Marcia’s image is first. This is one of our flowering plum trees, growing downtown on a very lucky street corner!

Flowering PlumEntire neighbourhoods of the city are thus transformed every spring. It’s quite a sight to see!

Mike’s image for March was made in Mount Work Regional Park, just west of Victoria, and shows how the warmth and rains of spring transform the wild landscape as well.

Spring Glow

Okay, that’s it. Now go out and make some photographs!

Hugs,
M&M

Softproofing in Lightroom: A Quick Tip

Hi Folks:

In my opinion, digital photo printing is equal parts art and science. It covers much greater depth than can be contained within one blog post, so if that’s what you’re looking for, there are plenty of other resources on the ‘net. If you want an introduction to photography and colour management, you might want to start here: Photography and Colour Management.

Okay, this is going to be a quick (for me) blog post. Assuming that you have some understanding of colour models, you know that while Lab is completely device independent, CMYK is completely device dependent (RGB is somewhere in the middle). As Vincent Versace has been known to say, printers are default devices: they only work with the information you send them. As such, the colour on a print relies on the printer and the inkset it contains, the paper chosen and the .icc profile for that paper. The printer profile is a set of instructions that translate the RGB colour space from your monitor into a CMYK colour space that your printer will recognize. Every printer/ paper combination has its own .icc profile, whether custom made for an individual machine or provided by the paper manufacturer for their stock. Now, while the only way to know 100% what your print will look like is to print it (known as hardproofing), one can get most of the way there by softproofing. This simulates (as much as possible) what the print will look like on your computer screen. Once you have an idea what the print will look like, you can modify the settings to make the print emulate what you want. Keep in mind that monitors are emissive devices (they project light) while paper reflects light.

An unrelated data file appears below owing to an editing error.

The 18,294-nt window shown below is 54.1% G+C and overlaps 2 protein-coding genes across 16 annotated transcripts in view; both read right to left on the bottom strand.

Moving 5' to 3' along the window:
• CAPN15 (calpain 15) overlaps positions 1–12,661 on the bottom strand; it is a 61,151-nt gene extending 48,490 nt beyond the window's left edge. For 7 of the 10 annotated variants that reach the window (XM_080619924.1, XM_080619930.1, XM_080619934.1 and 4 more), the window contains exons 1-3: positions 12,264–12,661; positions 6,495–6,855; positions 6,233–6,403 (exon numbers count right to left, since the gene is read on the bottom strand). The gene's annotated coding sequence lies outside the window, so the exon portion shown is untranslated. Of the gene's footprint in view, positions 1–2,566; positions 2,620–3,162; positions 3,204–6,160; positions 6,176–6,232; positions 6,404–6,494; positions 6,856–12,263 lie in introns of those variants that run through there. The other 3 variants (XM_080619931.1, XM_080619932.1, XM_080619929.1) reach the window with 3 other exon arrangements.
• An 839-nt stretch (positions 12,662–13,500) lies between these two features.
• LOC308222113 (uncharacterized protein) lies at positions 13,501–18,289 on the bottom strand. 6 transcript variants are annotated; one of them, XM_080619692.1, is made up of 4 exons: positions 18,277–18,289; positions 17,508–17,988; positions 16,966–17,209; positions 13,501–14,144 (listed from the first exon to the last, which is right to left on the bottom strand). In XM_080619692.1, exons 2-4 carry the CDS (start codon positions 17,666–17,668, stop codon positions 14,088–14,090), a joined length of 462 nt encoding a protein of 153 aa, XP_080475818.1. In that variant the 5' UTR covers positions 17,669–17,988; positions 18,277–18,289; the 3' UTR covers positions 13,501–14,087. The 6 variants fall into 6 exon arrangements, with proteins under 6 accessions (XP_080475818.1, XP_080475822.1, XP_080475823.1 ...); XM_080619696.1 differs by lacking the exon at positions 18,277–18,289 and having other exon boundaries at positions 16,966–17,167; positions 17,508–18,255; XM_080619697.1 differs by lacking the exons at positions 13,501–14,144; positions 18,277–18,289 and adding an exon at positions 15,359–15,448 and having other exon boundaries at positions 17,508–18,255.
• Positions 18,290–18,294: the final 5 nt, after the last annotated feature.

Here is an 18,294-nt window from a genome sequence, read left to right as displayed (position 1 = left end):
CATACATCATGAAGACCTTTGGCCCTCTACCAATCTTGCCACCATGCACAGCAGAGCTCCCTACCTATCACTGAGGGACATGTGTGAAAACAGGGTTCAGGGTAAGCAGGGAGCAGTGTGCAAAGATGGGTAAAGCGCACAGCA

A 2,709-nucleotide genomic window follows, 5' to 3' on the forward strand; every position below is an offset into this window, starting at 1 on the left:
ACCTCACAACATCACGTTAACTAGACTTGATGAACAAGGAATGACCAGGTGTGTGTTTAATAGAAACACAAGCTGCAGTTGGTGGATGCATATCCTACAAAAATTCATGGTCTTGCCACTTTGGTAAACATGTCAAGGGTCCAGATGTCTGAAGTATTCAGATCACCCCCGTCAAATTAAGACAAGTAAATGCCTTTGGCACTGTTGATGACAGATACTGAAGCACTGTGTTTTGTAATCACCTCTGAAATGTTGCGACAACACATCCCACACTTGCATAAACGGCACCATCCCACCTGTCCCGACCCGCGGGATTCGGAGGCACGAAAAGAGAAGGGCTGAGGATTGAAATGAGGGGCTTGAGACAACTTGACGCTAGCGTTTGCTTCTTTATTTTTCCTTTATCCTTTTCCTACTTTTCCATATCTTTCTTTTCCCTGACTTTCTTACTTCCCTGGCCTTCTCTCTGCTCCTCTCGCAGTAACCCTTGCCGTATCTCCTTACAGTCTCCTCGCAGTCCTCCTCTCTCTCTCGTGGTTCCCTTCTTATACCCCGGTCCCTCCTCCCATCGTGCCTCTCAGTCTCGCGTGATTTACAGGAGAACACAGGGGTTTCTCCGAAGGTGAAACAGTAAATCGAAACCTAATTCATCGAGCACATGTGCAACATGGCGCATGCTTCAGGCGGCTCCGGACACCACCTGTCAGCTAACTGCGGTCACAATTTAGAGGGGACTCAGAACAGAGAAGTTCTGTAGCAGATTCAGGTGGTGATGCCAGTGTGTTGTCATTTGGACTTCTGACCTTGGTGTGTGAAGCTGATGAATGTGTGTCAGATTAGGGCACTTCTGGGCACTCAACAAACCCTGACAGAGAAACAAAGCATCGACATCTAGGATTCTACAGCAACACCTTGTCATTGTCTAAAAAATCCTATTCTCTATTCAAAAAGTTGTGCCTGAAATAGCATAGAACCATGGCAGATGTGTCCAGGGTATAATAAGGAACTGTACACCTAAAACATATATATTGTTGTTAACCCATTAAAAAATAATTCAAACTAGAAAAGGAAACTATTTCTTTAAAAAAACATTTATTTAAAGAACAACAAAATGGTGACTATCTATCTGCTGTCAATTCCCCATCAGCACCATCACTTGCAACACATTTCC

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Using Dehaze with Lightroom 6.x

Hi Folks:

One of the features available in Lightroom CC 2015.x that’s not available with Lightroom 6.x is the Dehaze tool. I’m not sure what magical coding is going on behind the curtain, but if it’s possible to duplicate this effect using the other sliders, it’s neither inherently obvious (at least to me) nor easy to do so. If you have a Lr CC subscription, updating to the latest version should give you access to the Dehaze tool. If you’re using a standalone version of Lr 6, all is not lost – thanks to Stu over at Prolost.com – as he’s made a series of presets available for download. You can buy the Dehaze presets as part of a larger preset package here, or you can download only the Dehaze presets for free (or by donation) here.

If you have Lr CC2015.1 or later the Dehaze slider will be under the Effects panel in the Develop module (below Grain). It’s also available as a slider with the mask tools (Graduated Filter, Radial Filter, etc). If you’re using Lr 6.1 or later, using Dehaze will only be possible using the downloaded presets mentioned above. As such, one of the limitations is that the presets are in graduations of 10 – i.e. one can add 50 or 60, but not 53 the way one could set the slider in Lr CC.